It’s not news that Ann Patchett is a great writer. Bel Canto won the Orange Prize in 2002 and two other novels (The Magician’s Assistant and State of Wonder) have been shortlisted. What is news is that she is a fascinating person, who has led a strange and rather wonderful life both as a writer and in other incarnations, all documented here in glorious novelistic detail.
This collection of 22 essays spans Patchett’s career as a novelist (and admittedly a lot of it is about “the writer’s life”) but it also has some shocking jolts: her painful early divorce, going on the road in a Winnebago called Minnie, her attempts to join the Los Angeles Police Department (she taught herself to scale a six-foot wall). The title story is about her current marriage to her husband Karl, which she calls “the great joy and astonishment of my life”. The secret, apparently, is to be able to nod when asked the question: “Does your spouse make you a better person?”
Parts of her life (and writing) are reminiscent of Nora Ephron. She writes about years of contributing to glossy magazines, where editors were frustrated that she didn’t write exactly what they would have written themselves.
It’s an impassioned and funny defence of writing for women’s magazines: “I will never be a war correspondent or an investigative reporter, but the tradition I come from is an honorable one, and, at times, daunting.” This collection shows what a great non-fiction writer she is. But it also reveals how writing about real life became frustrating and led her to fiction.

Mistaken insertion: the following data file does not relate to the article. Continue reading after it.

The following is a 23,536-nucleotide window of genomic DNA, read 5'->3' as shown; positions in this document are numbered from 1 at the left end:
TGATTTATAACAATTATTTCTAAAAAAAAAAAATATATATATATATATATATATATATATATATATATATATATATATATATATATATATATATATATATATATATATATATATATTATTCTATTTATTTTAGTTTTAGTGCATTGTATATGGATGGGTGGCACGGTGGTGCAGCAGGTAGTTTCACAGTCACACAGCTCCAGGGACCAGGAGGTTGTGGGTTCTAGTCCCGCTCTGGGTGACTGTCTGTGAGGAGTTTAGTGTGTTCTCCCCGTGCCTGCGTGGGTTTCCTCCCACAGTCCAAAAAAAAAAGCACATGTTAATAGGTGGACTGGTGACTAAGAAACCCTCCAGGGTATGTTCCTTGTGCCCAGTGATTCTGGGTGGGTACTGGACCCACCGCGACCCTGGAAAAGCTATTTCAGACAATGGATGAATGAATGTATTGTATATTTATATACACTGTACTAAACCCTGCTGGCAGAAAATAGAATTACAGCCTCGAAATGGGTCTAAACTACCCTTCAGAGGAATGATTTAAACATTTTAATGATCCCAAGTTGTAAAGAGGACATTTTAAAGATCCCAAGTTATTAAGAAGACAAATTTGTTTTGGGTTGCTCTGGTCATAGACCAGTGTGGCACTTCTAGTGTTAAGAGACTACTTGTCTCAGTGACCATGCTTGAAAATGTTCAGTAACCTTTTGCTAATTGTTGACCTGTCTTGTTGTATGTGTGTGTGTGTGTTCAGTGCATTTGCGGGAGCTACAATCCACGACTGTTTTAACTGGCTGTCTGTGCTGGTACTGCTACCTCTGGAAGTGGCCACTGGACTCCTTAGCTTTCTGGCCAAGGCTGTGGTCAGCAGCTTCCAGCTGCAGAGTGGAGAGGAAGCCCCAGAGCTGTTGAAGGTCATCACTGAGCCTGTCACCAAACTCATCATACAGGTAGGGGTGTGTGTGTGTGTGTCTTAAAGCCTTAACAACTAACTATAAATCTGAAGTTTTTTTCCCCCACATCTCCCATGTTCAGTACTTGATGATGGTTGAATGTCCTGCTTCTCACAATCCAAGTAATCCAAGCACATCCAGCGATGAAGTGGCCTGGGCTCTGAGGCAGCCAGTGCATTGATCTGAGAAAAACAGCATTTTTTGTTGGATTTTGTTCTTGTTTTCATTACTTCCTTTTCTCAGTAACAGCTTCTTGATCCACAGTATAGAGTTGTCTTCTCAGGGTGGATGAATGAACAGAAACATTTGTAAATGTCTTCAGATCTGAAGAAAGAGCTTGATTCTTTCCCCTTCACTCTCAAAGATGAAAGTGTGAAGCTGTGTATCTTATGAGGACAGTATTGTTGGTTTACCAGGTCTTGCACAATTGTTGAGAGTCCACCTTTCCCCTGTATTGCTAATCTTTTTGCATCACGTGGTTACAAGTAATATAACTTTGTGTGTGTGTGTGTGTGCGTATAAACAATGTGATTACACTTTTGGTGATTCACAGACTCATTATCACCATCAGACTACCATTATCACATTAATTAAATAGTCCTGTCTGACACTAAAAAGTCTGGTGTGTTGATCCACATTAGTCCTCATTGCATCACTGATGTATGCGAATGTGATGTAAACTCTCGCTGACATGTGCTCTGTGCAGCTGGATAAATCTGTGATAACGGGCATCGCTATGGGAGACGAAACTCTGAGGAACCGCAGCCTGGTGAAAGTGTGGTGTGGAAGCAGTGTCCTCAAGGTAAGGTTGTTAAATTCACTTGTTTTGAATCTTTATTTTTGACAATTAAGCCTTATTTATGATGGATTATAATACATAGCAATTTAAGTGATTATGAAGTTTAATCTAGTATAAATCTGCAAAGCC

Perhaps the most jaw-dropping essay is about something that happened to her seven years ago which would probably now fall under the category of “trolling”. Patchett’s blistering memoir Truth and Beauty: A Friendship, was about her friendship with the writer Lucy Grealy, an extraordinary woman who died at the age of 39. Grealy had cancer as a child, had 38 reconstructive surgeries on her face and wrote fearlessly of her experience of life and how people reacted to her appearance.
Patchett’s tribute to their friendship talked about their college days and experimentation: sex, drugs, alcohol. One critic decided there was “an implied lesbian relationship” (there wasn’t) and wrote that “the love between two women is not normal”. The Bible Belt awoke and decided the book was obscene and anti-religious. It took Patchett a while to recover from the wrong-headed criticism.
This is also an essential book for anyone who wants to write or who is fascinated by the habits of writers. She catalogues in detail the peculiar combination of procrastination and self-belief that kept her going when she couldn’t get novels finished let alone published. She goes through every failure and success in detail, even outlining her advances: “When I arrived home four days later, my mother came out to the driveway to meet me. An editor at Houghton Mifflin had bought The Patron Saint of Liars for $45,000.”
Patchett explains perfectly the state of wanting to avoid the thing you know you need to do most – to write. “I have a habit of ranking everything in my life that needs doing. The thing I least want to do is number one on the list, and that is almost always writing fiction.”
What a good job she’s occasionally able to fight back against herself.